Blogcast w/Chris Graham: Weather delays on TV
Because what do we do on-site when your game is on weather delay: nothing.
The crew has to get the cameras indoors, so they’re scrambling. What I do, as talent – ha, what I do, talking about sports, takes talent! – is sit there, waiting for the OK to even be able to go back outside.
We had two VMI soccer games in the past week go into weather delay. The longest: two delays lasting a total of just under three hours on Sept. 1 for a women’s soccer broadcast.
At least that was on a Saturday, meaning we could fritter away our free time in the press box watching college football on our phones on ESPN3.
The men’s soccer game on Friday also went into delay. There wasn’t any college football on Friday.
A random visitor showed up to tell us that he’d run into the visiting team that morning, and to complain that the team had a lot of foreign players, which, this is America, what’s with all the foreign players?
At the risk of agreeing, I’ll say that, I can kind of see the point he was making, but then, what if the answer is just, our soccer here in the States just isn’t good enough?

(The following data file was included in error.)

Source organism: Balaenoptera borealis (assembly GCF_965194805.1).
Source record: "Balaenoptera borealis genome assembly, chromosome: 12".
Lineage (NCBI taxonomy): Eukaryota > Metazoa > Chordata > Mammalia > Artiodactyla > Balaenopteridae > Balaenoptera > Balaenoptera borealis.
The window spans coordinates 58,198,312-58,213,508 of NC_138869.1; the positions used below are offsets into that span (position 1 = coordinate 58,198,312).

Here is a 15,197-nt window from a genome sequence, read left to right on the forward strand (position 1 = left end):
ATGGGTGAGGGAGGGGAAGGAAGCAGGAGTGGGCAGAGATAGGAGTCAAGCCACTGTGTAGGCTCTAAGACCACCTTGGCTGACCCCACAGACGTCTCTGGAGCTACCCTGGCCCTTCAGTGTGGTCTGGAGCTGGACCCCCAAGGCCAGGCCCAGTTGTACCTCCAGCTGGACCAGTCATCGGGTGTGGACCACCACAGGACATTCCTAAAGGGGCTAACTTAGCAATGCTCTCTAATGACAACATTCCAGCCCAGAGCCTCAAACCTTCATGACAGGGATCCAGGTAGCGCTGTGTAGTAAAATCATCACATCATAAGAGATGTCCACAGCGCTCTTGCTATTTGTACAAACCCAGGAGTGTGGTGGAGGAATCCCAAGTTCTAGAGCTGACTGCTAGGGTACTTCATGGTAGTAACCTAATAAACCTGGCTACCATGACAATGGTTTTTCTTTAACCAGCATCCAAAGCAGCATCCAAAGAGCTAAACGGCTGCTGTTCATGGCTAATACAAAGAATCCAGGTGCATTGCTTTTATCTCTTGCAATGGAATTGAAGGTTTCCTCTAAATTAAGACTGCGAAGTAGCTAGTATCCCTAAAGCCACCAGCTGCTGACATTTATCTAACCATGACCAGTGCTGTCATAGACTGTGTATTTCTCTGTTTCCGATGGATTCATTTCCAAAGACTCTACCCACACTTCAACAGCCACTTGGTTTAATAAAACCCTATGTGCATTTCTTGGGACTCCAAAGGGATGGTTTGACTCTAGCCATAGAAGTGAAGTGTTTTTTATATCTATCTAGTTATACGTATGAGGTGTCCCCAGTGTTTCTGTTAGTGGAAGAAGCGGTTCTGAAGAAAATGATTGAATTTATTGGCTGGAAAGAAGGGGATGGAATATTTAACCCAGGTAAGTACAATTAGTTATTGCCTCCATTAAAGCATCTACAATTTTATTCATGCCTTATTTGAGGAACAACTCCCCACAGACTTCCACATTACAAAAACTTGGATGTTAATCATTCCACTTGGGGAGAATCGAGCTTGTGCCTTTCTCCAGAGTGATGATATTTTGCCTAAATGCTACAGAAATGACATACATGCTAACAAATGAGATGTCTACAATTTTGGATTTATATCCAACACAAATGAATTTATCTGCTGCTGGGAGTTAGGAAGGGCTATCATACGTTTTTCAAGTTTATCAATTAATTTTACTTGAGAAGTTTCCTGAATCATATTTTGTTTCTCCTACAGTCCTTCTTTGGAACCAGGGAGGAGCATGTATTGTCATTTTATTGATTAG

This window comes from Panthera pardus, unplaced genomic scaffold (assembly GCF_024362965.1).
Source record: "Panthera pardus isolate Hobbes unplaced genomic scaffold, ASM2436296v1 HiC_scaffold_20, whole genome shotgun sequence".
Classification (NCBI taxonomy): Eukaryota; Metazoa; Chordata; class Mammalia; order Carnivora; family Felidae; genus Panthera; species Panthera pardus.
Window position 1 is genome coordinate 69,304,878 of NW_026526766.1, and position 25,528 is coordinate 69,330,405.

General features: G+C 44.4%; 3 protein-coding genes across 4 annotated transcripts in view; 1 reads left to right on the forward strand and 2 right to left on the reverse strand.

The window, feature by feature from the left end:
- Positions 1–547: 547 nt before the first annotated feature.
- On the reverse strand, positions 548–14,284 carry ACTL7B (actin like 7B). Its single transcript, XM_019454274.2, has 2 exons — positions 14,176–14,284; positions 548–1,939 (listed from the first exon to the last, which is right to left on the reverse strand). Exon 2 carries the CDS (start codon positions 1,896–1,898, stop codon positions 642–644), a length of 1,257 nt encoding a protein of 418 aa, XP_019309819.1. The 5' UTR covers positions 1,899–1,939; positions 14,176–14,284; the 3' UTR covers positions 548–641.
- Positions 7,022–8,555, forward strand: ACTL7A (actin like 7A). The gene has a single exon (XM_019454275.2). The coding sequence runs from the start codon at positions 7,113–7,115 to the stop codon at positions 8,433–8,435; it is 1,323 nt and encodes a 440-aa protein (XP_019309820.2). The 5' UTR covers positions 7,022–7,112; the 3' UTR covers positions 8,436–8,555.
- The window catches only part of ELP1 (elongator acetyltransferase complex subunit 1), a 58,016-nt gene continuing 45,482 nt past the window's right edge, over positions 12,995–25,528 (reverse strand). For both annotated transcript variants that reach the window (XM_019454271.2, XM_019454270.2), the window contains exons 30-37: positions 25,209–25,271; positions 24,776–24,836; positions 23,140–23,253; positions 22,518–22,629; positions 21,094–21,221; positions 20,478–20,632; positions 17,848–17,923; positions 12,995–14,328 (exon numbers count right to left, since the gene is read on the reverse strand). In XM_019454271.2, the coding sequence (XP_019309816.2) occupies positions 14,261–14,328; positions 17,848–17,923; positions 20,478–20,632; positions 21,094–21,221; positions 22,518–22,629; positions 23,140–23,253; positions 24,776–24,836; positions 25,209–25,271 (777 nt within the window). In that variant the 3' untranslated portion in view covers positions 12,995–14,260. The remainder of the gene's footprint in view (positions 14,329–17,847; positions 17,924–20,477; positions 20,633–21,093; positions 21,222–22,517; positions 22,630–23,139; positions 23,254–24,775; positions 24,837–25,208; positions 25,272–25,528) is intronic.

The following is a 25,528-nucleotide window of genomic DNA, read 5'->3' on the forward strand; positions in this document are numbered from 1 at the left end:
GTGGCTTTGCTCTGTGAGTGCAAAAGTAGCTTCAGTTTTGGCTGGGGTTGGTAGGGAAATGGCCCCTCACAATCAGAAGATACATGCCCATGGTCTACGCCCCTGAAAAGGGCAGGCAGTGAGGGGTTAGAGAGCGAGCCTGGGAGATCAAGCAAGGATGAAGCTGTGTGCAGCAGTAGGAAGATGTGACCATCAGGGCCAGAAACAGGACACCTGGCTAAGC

(We debated that one after he left. Consensus: the U.S. women rock.)
At least the previous Saturday, we had some soccer parents from upstate New York to talk Buffalo Bills football with. Good folks, though being Bills fans, you can’t help but feel sorry for them.
I also now know way more about NCAA rules governing weather delays than I ever thought I would. The key is having the Weather Channel app, which gives you up-to-the-second details on lightning strikes.
The skinny: a lightning strike within 10 miles means a 30-minute delay.
I’ve already logged more time in weather delays this fall with soccer than I did combined in six years of calling Valley Baseball League games on the Internet radio.
And now with Hurricane Florence bearing down on the East Coast later this week, I think it’s a solid bet that I won’t be broadcasting the VMI football game Saturday afternoon.
Here’s to a dry autumn.